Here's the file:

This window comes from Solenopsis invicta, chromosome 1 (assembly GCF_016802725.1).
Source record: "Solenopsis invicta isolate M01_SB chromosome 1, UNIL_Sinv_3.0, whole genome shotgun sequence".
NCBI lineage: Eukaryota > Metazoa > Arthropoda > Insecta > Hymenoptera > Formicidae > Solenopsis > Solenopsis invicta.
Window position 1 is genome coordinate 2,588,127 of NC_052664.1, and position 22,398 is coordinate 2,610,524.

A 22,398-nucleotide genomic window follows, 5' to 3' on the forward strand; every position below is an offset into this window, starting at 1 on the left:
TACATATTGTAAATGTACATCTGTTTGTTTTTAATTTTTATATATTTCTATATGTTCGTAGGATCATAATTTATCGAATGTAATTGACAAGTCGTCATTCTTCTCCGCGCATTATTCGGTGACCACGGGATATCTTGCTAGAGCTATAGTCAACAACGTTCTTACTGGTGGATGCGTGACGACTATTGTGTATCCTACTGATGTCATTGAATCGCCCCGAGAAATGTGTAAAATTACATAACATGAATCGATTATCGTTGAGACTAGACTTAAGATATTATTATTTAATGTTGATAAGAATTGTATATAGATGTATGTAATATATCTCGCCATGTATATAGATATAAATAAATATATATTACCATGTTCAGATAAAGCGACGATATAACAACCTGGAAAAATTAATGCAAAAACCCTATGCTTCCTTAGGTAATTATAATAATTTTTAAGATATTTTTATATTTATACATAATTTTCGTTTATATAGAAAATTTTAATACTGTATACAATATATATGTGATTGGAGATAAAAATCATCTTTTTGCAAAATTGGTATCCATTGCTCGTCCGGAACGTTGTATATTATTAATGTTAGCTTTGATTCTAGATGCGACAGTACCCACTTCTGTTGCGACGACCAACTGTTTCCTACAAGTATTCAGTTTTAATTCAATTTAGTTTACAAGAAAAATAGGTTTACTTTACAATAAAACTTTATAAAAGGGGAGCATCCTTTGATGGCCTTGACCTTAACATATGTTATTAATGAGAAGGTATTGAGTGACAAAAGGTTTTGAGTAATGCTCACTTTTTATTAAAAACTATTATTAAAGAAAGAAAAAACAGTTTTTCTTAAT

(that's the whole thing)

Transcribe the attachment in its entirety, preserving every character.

This window comes from Solenopsis invicta, chromosome 1 (assembly GCF_016802725.1).
Source record: "Solenopsis invicta isolate M01_SB chromosome 1, UNIL_Sinv_3.0, whole genome shotgun sequence".
NCBI lineage: Eukaryota > Metazoa > Arthropoda > Insecta > Hymenoptera > Formicidae > Solenopsis > Solenopsis invicta.
Window position 1 is genome coordinate 2,588,127 of NC_052664.1, and position 22,398 is coordinate 2,610,524.

A 22,398-nucleotide genomic window follows, 5' to 3' on the forward strand; every position below is an offset into this window, starting at 1 on the left:
TACATATTGTAAATGTACATCTGTTTGTTTTTAATTTTTATATATTTCTATATGTTCGTAGGATCATAATTTATCGAATGTAATTGACAAGTCGTCATTCTTCTCCGCGCATTATTCGGTGACCACGGGATATCTTGCTAGAGCTATAGTCAACAACGTTCTTACTGGTGGATGCGTGACGACTATTGTGTATCCTACTGATGTCATTGAATCGCCCCGAGAAATGTGTAAAATTACATAACATGAATCGATTATCGTTGAGACTAGACTTAAGATATTATTATTTAATGTTGATAAGAATTGTATATAGATGTATGTAATATATCTCGCCATGTATATAGATATAAATAAATATATATTACCATGTTCAGATAAAGCGACGATATAACAACCTGGAAAAATTAATGCAAAAACCCTATGCTTCCTTAGGTAATTATAATAATTTTTAAGATATTTTTATATTTATACATAATTTTCGTTTATATAGAAAATTTTAATACTGTATACAATATATATGTGATTGGAGATAAAAATCATCTTTTTGCAAAATTGGTATCCATTGCTCGTCCGGAACGTTGTATATTATTAATGTTAGCTTTGATTCTAGATGCGACAGTACCCACTTCTGTTGCGACGACCAACTGTTTCCTACAAGTATTCAGTTTTAATTCAATTTAGTTTACAAGAAAAATAGGTTTACTTTACAATAAAACTTTATAAAAGGGGAGCATCCTTTGATGGCCTTGACCTTAACATATGTTATTAATGAGAAGGTATTGAGTGACAAAAGGTTTTGAGTAATGCTCACTTTTTATTAAAAACTATTATTAAAGAAAGAAAAAACAGTTTTTCTTAAT